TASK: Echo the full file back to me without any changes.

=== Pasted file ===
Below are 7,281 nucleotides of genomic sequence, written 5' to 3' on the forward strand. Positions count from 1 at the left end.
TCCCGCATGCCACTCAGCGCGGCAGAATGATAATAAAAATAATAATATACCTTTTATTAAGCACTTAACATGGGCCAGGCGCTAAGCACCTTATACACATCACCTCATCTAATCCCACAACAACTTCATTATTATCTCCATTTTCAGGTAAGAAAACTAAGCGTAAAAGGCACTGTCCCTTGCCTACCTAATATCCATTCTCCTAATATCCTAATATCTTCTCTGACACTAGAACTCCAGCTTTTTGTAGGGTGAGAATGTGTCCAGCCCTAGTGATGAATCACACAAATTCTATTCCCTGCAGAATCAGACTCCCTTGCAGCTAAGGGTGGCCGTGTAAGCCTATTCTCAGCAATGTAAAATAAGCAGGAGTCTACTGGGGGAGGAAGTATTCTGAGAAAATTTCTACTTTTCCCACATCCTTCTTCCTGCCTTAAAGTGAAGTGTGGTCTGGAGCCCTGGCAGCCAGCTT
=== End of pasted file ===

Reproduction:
Below are 7,281 nucleotides of genomic sequence, written 5' to 3' on the forward strand. Positions count from 1 at the left end.
TCCCGCATGCCACTCAGCGCGGCAGAATGATAATAAAAATAATAATATACCTTTTATTAAGCACTTAACATGGGCCAGGCGCTAAGCACCTTATACACATCACCTCATCTAATCCCACAACAACTTCATTATTATCTCCATTTTCAGGTAAGAAAACTAAGCGTAAAAGGCACTGTCCCTTGCCTACCTAATATCCATTCTCCTAATATCCTAATATCTTCTCTGACACTAGAACTCCAGCTTTTTGTAGGGTGAGAATGTGTCCAGCCCTAGTGATGAATCACACAAATTCTATTCCCTGCAGAATCAGACTCCCTTGCAGCTAAGGGTGGCCGTGTAAGCCTATTCTCAGCAATGTAAAATAAGCAGGAGTCTACTGGGGGAGGAAGTATTCTGAGAAAATTTCTACTTTTCCCACATCCTTCTTCCTGCCTTAAAGTGAAGTGTGGTCTGGAGCCCTGGCAGCCAGCTT